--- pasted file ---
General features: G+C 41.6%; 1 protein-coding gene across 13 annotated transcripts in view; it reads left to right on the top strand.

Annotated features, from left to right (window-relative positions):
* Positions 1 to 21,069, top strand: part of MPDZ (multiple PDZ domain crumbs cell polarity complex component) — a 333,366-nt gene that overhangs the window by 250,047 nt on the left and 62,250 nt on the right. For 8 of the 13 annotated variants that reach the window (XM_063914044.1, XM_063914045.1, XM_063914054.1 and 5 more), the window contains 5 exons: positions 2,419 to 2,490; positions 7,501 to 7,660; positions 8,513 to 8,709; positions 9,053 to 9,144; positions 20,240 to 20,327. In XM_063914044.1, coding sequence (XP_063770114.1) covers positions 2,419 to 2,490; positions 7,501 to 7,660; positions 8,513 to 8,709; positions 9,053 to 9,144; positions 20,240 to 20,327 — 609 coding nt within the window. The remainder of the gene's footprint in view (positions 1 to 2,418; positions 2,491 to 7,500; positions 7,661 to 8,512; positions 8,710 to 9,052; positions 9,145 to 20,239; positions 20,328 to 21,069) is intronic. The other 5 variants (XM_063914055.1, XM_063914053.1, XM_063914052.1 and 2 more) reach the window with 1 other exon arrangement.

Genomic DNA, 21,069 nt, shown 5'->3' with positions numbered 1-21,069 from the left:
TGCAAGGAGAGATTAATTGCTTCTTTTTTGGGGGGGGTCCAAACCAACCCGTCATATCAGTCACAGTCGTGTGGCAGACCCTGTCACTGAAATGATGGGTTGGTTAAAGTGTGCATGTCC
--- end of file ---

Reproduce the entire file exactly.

General features: G+C 41.6%; 1 protein-coding gene across 13 annotated transcripts in view; it reads left to right on the top strand.

Annotated features, from left to right (window-relative positions):
* Positions 1 to 21,069, top strand: part of MPDZ (multiple PDZ domain crumbs cell polarity complex component) — a 333,366-nt gene that overhangs the window by 250,047 nt on the left and 62,250 nt on the right. For 8 of the 13 annotated variants that reach the window (XM_063914044.1, XM_063914045.1, XM_063914054.1 and 5 more), the window contains 5 exons: positions 2,419 to 2,490; positions 7,501 to 7,660; positions 8,513 to 8,709; positions 9,053 to 9,144; positions 20,240 to 20,327. In XM_063914044.1, coding sequence (XP_063770114.1) covers positions 2,419 to 2,490; positions 7,501 to 7,660; positions 8,513 to 8,709; positions 9,053 to 9,144; positions 20,240 to 20,327 — 609 coding nt within the window. The remainder of the gene's footprint in view (positions 1 to 2,418; positions 2,491 to 7,500; positions 7,661 to 8,512; positions 8,710 to 9,052; positions 9,145 to 20,239; positions 20,328 to 21,069) is intronic. The other 5 variants (XM_063914055.1, XM_063914053.1, XM_063914052.1 and 2 more) reach the window with 1 other exon arrangement.

Genomic DNA, 21,069 nt, shown 5'->3' with positions numbered 1-21,069 from the left:
TGCAAGGAGAGATTAATTGCTTCTTTTTTGGGGGGGGTCCAAACCAACCCGTCATATCAGTCACAGTCGTGTGGCAGACCCTGTCACTGAAATGATGGGTTGGTTAAAGTGTGCATGTCC